Cryptocurrency Global Regulations Tighten as Financial Crime Risks Intensify

The European Union, through the European Parliament and Council, recently adopted and formally published its Fifth Anti-Money Laundering Directive (5AMLD). Under 5AMLD, cryptocurrency exchange platforms and wallet providers are brought within the EU anti-money laundering (AML) rules, including know-your-customer (KYC) requirements and reporting obligations for suspicious transactions. 5AMLD entered into force on July 9, 2018, and all EU-member states must implement its provisions in their national law by Jan. 10, 2020.

On July 3, 2018, a U.S.-based blockchain security firm released a report stating that cryptocurrency exchange theft in the first half of 2018 was three times the level for all of 2017, with a total of $1.5 billion in cryptocurrencies predicted to be lost to cyber-hacks by the end of 2018. According to the report, this increase in theft tripled the amount of cryptocurrency money laundering. The report was released on the heels of yet another major exchange hack, the $31 million theft from South Korea’s Bithumb, and right before the recent hack of $13.5 million from Switzerland’s Bancor.

Financial institutions are working with regulators to develop AML compliance tools to combat cryptocurrency-related crimes. For example, enterprise blockchain software firm R3 recently launched a KYC application on its Corda blockchain platform. Thirty-nine banks, financial service providers and central banking institutions participated in the test, completing 300 transactions over the four-day trial at the end of June. The application seeks to implement a unique self-sovereign model that allows customers to create and manage their own identities, including relevant documentation, and then grant permission to multiple participants to access this data, thereby eliminating the need for each financial institution to individually manage KYC records.

Concerns over the use of cryptocurrency in sanctions evasion also continue to plague regulators. A new U.S. executive order issued in March 2018 prohibited the circumvention of U.S. sanctions against Venezuela by using cryptocurrency, in part as a reaction targeted at Venezuela’s Petro token. A recent report by a firm specializing in Bitcoin investigations software raised similar concerns with regard to Iran, citing its analysis that “confirms that a portion of transactions originating from Iranian cryptocurrency services pass through western exchanges and financial institutions – a signal that Iranian cryptocurrency services do not face the same isolation felt by the country’s banks.”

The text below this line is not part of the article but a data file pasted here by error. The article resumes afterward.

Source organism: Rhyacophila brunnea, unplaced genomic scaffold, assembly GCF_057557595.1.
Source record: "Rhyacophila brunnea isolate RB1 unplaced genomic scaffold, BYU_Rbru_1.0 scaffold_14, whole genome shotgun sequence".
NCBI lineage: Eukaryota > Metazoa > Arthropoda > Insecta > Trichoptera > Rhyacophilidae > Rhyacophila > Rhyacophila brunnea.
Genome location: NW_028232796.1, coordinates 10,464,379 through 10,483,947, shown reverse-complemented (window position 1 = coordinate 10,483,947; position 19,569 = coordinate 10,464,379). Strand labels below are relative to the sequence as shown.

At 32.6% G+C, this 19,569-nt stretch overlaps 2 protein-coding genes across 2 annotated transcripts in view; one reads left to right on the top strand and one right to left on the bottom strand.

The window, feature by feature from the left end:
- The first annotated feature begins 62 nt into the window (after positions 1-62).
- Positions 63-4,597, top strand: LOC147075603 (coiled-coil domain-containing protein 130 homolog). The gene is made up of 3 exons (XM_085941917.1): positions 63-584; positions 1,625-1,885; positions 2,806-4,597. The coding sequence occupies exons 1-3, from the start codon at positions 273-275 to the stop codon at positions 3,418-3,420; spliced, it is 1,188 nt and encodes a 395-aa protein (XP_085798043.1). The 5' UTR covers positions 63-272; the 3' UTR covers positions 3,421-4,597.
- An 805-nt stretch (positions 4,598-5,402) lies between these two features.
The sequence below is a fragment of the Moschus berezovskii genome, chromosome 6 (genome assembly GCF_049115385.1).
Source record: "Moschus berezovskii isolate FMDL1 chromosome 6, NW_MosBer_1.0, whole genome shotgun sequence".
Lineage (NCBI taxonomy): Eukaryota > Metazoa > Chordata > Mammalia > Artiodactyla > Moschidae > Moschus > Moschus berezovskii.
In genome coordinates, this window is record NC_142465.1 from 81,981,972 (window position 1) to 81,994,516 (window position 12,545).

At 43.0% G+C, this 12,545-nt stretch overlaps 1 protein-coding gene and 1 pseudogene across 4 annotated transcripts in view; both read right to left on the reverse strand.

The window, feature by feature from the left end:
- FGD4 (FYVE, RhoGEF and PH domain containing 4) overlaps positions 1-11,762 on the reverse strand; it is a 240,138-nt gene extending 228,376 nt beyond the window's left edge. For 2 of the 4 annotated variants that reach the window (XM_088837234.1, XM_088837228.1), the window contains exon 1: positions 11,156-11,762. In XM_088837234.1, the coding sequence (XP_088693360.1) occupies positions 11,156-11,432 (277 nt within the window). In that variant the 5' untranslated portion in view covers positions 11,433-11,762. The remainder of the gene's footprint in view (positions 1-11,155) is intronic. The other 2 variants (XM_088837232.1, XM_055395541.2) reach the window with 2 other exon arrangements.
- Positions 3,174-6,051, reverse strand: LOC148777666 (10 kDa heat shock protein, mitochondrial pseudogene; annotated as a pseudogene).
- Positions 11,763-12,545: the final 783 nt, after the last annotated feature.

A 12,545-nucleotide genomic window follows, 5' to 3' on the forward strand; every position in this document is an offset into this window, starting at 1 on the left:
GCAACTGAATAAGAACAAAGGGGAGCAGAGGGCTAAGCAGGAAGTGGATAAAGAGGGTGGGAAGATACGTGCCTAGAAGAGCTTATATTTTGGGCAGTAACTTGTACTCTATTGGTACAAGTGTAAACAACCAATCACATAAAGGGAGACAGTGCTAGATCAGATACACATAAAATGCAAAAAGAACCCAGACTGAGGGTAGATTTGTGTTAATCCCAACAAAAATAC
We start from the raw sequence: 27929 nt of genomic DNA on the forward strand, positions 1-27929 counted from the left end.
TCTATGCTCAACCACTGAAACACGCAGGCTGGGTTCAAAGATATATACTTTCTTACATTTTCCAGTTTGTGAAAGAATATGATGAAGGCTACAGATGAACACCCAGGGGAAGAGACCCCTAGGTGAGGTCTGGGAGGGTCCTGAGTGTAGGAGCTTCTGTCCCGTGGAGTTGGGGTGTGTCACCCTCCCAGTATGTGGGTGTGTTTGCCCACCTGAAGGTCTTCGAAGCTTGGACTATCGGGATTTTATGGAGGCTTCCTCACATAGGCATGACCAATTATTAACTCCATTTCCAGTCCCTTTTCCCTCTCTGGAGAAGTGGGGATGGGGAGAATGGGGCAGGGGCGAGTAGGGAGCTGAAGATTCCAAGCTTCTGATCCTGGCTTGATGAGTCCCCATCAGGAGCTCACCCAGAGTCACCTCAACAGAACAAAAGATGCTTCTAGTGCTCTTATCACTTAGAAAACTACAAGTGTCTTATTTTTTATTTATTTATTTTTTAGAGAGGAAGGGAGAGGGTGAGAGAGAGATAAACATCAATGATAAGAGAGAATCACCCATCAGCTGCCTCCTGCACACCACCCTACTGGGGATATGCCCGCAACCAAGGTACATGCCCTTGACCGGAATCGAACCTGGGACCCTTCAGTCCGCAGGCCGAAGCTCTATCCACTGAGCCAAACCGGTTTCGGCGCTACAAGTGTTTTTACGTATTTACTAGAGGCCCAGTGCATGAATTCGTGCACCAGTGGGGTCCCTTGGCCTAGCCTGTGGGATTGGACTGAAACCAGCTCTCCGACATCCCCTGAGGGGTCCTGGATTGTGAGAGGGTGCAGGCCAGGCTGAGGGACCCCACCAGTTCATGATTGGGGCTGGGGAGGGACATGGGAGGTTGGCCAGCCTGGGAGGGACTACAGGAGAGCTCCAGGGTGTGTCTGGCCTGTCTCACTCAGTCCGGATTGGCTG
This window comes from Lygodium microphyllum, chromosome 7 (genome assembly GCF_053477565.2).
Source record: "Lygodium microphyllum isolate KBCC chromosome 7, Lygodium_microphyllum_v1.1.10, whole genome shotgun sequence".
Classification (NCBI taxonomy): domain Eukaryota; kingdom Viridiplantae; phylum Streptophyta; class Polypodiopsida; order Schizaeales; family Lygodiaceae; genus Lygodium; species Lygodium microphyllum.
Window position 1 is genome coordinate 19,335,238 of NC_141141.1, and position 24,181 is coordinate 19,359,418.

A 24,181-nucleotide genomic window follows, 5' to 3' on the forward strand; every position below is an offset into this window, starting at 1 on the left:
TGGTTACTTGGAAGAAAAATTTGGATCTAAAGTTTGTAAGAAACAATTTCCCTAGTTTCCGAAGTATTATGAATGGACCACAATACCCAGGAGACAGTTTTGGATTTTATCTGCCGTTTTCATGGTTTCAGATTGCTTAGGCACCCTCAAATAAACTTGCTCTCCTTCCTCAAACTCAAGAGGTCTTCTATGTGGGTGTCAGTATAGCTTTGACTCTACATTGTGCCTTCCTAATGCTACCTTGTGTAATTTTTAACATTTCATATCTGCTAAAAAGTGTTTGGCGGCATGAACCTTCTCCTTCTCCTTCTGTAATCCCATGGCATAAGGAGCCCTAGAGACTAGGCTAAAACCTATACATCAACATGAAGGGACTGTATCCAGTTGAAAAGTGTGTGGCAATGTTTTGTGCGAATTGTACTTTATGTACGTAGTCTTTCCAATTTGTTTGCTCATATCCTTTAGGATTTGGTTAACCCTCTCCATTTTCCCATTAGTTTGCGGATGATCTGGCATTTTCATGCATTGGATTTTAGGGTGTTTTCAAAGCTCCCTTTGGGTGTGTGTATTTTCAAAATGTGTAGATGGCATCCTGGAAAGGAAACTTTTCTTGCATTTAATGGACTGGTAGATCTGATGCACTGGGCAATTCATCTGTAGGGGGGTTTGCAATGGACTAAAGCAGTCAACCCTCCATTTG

Global Tax Regimes Evolve With Varied Perspectives as Market Seeks Clarity

Issues involving cryptocurrency taxation continue to gain press as regulation evolves inconsistently across global jurisdictions and market actors express a desire for clarity. A recent Cointelegraph article discussed the differences in tax policy across 10 jurisdictions: U.K., U.S., Japan, South Korea, Russia, South Africa, Canada, Brazil, Germany and Switzerland. Notable differences highlighted by the report include de minimis exemptions from tax on gains of £11,850 or less in the U.K., and BRL 35,000 or less in Brazil; discussion in Japan about implementing a flat tax in lieu of the current progressive tax on gains from cryptocurrency transactions; the absence of a gains tax in South Korea; and Germany’s full exemption from tax on gains when cryptocurrency is sold after being held for more than one year. A Bloomberg article provided more detail on tax policy in Germany, where the government recently clarified that Germany’s value added tax does not apply to peer-to-peer sales of cryptocurrency, the exchange of cryptocurrencies for goods or services, and cryptocurrency earned by mining.